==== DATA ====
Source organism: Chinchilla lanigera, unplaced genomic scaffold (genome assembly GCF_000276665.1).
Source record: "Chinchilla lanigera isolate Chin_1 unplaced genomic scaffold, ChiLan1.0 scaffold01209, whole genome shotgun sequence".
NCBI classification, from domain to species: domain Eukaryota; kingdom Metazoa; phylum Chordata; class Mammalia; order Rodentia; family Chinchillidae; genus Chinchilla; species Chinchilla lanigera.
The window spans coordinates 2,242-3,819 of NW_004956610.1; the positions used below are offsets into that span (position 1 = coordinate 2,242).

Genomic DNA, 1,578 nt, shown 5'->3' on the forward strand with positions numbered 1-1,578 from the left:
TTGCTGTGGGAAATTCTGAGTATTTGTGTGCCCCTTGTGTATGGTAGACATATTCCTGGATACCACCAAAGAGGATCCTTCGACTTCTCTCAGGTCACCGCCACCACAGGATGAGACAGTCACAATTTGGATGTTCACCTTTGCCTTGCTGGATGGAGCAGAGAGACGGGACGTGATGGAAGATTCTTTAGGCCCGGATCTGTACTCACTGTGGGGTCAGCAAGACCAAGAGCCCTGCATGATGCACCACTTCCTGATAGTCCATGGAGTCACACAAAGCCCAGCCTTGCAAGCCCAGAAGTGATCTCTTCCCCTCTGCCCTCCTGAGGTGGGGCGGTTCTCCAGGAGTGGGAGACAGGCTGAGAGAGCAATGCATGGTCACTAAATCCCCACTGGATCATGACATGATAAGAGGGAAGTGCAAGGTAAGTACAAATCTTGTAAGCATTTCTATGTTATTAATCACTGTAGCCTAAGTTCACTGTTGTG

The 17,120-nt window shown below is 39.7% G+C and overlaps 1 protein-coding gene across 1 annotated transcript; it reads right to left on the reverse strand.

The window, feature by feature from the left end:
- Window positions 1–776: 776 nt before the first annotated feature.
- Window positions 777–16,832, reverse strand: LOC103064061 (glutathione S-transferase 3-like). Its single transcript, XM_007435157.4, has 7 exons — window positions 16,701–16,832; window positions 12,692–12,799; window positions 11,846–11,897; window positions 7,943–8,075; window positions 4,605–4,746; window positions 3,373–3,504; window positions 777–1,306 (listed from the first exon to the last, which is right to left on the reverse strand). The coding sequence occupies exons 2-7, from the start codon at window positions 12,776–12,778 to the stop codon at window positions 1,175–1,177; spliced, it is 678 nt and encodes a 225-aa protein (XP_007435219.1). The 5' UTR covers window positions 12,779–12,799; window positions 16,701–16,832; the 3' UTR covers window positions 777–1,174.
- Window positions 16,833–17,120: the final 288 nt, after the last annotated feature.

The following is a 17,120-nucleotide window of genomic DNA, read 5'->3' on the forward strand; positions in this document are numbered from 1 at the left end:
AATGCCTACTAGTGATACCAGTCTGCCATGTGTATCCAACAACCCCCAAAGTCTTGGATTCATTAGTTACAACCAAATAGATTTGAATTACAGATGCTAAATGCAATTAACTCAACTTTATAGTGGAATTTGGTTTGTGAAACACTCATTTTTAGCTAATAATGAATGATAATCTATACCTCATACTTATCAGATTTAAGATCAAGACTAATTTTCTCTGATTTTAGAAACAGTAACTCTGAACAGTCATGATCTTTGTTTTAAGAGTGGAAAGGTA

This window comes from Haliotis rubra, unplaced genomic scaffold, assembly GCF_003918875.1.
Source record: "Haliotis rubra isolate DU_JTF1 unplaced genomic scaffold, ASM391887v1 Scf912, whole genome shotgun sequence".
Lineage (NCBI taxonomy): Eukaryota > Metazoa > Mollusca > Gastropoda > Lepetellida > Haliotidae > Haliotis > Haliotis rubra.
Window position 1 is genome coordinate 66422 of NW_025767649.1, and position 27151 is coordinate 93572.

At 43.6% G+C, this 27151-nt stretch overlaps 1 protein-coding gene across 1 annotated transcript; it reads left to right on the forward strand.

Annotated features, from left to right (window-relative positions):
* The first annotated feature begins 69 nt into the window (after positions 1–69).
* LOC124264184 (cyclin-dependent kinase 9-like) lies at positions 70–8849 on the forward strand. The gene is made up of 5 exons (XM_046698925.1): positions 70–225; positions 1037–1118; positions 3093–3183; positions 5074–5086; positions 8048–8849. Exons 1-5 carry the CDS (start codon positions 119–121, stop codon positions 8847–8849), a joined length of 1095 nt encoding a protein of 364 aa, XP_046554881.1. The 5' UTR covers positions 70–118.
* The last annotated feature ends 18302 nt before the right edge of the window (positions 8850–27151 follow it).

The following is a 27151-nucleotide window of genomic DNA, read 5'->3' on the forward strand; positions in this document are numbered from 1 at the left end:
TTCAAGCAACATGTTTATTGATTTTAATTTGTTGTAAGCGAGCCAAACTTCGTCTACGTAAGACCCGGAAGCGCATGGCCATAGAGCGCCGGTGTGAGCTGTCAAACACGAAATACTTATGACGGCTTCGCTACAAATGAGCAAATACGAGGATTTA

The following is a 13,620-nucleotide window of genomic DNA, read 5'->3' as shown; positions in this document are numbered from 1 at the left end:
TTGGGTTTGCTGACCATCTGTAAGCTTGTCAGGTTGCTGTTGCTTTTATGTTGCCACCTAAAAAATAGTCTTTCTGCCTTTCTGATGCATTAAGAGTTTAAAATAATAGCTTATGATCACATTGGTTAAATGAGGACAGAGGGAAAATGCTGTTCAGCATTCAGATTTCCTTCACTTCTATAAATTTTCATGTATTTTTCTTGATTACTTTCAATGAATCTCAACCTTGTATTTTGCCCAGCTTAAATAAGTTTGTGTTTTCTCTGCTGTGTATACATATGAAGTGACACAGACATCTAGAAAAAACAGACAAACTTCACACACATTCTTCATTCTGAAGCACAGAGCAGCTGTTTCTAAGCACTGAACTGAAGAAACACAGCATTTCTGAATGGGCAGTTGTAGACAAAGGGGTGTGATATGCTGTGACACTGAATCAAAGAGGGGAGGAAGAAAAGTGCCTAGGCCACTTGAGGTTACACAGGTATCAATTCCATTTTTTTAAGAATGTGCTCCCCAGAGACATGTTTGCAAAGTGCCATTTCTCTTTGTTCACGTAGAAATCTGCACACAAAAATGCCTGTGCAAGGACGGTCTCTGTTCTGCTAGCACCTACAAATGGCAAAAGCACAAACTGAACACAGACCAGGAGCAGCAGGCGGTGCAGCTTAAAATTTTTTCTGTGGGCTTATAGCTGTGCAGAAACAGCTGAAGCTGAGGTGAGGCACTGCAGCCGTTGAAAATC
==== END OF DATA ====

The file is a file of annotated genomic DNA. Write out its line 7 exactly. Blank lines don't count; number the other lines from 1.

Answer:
The 17,120-nt window shown below is 39.7% G+C and overlaps 1 protein-coding gene across 1 annotated transcript; it reads right to left on the reverse strand.